Caribou Coffee, the second-largest U.S. java seller, seems at first blush like a fairly ordinary American company. The chain was founded in 1992 in the small town of Edina, Minn., the brainchild of idealistic newlyweds, and has since expanded to over 400 coffeehouses in 18 states. Caribou's menu is muffins and lattes -- not an Arabic coffee in sight. It may come as a surprise, then, to know that Caribou Coffee is "Shariah compliant," one of the largest American businesses to run its operations in accordance with Islamic law. Caribou isn't alone. After decades on the economic backburner, flush oil revenues are giving Middle Eastern companies and investors new prominence on the global financial stage. As a result, rising demand for Islamic-friendly investments is forcing multinational corporations -- and not just in Muslim-majority countries -- to consider what the Quran has to say about their business practices. The boom carries over to the financial sector, where firms offering Shariah-compliant products or consulting services to companies that seek compliance have themselves seen explosive growth rates. Caribou went Shariah-compliant in 2000 after the Bahrain-based investment bank Arcapita purchased a controlling stake in the company. In terms of day-to-day operations, the Shariah-compliance designation primarily affects how the firm manages its finances. Under Islamic law, or Shariah, it is forbidden either to pay or receive interest. Interest -- the fee charged for the chance to borrow money -- is one of the central principles of modern economics, but Shariah-compliant companies structure their financial operations in a manner that bypasses interest altogether. Jawad Ali, a partner at the law firm King & Spalding who specializes in helping companies adjust their financial operations to attain Shariah-compliance, recently explained to me in an interview how this process works. In many cases, Ali says, firms and would-be lenders structure Shariah-compliant deals around the principle of leasing. Suppose a company wants to buy a property. Rather than granting a loan for the price of the property, a bank can instead buy the property and rent it to the firm. The arrangement is acceptable under Islamic law, Ali explains, because the bank has taken the risk of owning the property, and no interest is charged in the process of the transaction. Lease arrangements of this sort represent one of the most common types of Shariah-compliant contracts, but there are many others. The Web site Islamic-finance.com has a useful primer that takes a more thorough look at the technical workings of different types of Islam-compliant contracts.The financial nitty-gritty aside, though, the simple fact of Islamic banking's rapid growth within the financial services sector stands out as striking. The multinational accounting firm KPMG estimates in a prospectus that the global Islamic finance sector encompasses around 270 banks, $265 billion in assets, and over $400 billion in investments. Moreover, KPMG says the sector is growing at a clip of roughly 15 percent per year, and could serve 40 to 50 percent of the world's Muslim population within a decade. Ali, for his part, says King & Spalding's Shariah-compliance services have seen even faster growth, expanding at 35 to 40 percent per year. This growth comes in part as soaring oil wealth and simultaneous commercial development have contributed to the burgeoning political clout of Middle Eastern oil states. In 2006, when crude oil sold in the range of $55 to $65 a barrel, the Middle East's oil producing nations raked in roughly $320 billion in oil-based revenues. Now the price of crude has climbed higher yet, to around $70 a barrel. Jamil Hassan, an Islamic banking expert with the consulting firm i-flex solutions, explains in a podcast that cash-flush oil states seek out Shariah-compliant investments particularly as they try to diversify away from the energy industry. Hassan cites a "realization of Gulf States that there is a need to invest money so that dependency on oil revenue will become less." The influx of investment itself spurs further growth, Ali notes, particularly as competition within the Islamic banking sector drives firms to create more efficient Shariah-compliant investment products. Banks now provide Shariah-compliant mortgages and other products at little or no added expense over traditional interest-based loans. "The investors started to say, 'Well, it is possible, I don't really have to kill my return,'" Ali says. "That was the first push for growth in the industry, when people became aware that it is possible to do it and it is not as costly as people thought."Given the ripe market for Shariah-compliant investments, European and U.S. banks quickly joined in on the rush. Major international banks including Citigroup, Deutsche Bank, HSBC, and Lehman Brothers now offer Shariah-compliant financial products. In a recent article, the Wall Street Journal highlights a push among U.S. mutual fund managers to offer funds investing exclusively in Islamic-friendly equities. The article notes that Islam-friendly products also draw an enthusiastic response on a local, individual level, citing a Chicago bank that began offering Shariah-compliant loans in 2002. The bank's owner describes an outpouring of local enthusiasm in response to the venture: "People said, 'Can you do houses, cars, lines of credit, and how about my sister in Connecticut,'" he says.Both the Muslim car-buyer in Chicago and the Muslim Middle Eastern oil magnate play a role driving the Shariah finance boom. It over-simplifies the sector, however, to peg it as 100 percent Muslim-specific. When HSBC offered Shariah-compliant mortgages in Malaysia in 2004, over half the purchasers were non-Muslim. Ali says Islamic-friendly investments are best compared to "ethical" investment funds, or "green" funds, which consider aspects of a company's operations besides its spreadsheet before making an investment. Anyone can invest in a "green" fund, all ideology aside, if they think the fund is a good investment. Similarly, the Malaysia trend in Islamic banking may become increasingly common, with non-Muslims purchasing Shariah-compliant financial products simply because they are competitively priced. - (WPR, 22 Aug 07)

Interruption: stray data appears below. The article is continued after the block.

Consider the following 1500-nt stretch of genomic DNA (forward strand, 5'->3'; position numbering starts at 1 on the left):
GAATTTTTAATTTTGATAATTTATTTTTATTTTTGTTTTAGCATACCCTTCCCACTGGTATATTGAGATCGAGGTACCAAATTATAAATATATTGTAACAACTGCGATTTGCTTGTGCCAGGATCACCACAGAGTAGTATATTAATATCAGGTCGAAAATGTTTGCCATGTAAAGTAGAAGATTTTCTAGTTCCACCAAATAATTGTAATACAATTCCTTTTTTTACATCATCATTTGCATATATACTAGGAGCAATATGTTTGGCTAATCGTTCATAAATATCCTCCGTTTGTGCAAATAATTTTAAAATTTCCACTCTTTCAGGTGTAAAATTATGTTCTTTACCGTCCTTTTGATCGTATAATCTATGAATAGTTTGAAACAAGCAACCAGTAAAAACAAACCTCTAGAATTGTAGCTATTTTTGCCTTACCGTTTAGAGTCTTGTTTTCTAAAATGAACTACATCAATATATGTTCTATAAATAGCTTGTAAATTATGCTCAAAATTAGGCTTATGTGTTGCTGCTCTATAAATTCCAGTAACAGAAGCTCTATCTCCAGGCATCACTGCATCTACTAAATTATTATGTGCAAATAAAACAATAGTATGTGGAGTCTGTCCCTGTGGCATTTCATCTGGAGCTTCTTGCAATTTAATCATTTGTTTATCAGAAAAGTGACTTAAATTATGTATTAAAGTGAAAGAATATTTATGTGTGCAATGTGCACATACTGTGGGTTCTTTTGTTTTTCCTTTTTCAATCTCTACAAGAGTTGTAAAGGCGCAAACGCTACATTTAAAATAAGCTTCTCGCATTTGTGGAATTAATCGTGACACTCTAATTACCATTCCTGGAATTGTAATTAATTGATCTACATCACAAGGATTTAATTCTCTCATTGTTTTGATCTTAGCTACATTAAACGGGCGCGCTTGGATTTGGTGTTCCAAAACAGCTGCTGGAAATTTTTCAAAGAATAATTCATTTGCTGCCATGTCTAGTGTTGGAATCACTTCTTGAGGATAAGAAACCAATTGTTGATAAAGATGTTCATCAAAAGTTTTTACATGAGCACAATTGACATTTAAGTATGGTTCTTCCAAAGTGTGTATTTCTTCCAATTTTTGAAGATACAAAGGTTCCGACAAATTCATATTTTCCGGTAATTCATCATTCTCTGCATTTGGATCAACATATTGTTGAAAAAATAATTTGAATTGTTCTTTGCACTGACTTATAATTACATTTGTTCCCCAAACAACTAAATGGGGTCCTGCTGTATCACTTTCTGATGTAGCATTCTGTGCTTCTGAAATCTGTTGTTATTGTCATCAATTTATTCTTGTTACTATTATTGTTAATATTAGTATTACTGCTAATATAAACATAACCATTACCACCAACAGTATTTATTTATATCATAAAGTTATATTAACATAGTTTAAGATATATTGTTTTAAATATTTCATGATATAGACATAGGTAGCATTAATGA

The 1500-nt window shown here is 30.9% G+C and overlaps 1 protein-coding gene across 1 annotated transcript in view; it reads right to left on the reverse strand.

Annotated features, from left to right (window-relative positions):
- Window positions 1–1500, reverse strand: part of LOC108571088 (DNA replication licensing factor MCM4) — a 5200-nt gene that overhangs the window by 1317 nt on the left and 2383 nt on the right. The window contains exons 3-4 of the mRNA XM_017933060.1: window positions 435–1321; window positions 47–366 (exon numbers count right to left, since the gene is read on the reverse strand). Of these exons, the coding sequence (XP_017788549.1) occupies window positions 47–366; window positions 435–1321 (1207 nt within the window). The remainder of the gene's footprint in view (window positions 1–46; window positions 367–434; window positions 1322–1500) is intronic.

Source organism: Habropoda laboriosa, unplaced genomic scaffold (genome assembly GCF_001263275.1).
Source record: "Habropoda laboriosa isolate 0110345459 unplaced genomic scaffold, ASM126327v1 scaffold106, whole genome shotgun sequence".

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Alfalah Consulting-Kuala Lumpur: www.alfalahconsulting.com